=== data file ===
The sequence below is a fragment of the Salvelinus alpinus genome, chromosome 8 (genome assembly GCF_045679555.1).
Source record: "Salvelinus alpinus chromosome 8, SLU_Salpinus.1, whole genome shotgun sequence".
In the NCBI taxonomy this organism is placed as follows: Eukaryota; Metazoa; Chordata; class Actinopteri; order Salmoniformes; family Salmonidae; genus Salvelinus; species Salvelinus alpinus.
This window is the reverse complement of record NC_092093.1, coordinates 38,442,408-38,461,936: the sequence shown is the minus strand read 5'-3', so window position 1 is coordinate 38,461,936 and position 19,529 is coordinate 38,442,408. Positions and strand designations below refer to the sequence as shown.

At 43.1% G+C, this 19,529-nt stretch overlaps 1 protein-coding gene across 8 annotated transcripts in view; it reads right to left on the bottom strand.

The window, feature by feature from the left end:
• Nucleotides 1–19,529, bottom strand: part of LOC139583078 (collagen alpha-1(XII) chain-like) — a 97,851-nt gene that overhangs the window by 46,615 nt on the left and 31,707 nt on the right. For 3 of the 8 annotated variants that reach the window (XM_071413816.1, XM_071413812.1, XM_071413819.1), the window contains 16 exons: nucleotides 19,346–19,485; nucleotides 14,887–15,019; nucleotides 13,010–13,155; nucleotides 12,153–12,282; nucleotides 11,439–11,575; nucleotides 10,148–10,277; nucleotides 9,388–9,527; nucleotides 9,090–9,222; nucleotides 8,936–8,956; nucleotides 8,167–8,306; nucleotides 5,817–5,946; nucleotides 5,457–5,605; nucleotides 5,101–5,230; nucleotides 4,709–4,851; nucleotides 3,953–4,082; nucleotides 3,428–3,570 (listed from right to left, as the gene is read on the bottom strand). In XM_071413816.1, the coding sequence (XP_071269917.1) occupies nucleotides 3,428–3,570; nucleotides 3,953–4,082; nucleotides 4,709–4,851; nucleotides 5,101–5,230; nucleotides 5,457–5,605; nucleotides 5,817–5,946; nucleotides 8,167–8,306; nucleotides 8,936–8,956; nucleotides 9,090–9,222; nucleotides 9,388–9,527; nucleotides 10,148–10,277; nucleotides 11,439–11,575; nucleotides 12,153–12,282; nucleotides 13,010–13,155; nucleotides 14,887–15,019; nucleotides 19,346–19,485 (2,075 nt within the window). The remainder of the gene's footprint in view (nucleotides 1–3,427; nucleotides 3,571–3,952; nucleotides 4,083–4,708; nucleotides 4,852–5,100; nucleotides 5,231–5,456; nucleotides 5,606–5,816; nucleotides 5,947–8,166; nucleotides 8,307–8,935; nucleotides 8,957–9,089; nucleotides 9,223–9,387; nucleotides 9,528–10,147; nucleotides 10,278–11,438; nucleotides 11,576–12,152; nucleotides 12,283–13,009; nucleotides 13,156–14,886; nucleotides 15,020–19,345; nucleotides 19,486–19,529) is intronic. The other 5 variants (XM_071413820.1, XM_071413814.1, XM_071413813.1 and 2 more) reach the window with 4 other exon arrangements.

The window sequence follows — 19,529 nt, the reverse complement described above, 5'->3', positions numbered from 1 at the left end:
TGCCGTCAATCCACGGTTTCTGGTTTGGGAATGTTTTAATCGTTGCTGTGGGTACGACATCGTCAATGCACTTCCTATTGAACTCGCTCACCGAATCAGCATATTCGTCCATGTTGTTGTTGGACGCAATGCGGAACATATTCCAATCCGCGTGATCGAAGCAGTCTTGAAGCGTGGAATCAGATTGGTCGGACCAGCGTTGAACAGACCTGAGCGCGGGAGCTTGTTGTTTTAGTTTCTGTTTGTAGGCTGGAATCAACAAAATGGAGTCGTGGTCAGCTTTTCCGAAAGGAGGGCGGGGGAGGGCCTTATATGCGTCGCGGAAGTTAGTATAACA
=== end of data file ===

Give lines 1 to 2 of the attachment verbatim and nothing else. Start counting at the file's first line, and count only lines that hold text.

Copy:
The sequence below is a fragment of the Salvelinus alpinus genome, chromosome 8 (genome assembly GCF_045679555.1).
Source record: "Salvelinus alpinus chromosome 8, SLU_Salpinus.1, whole genome shotgun sequence".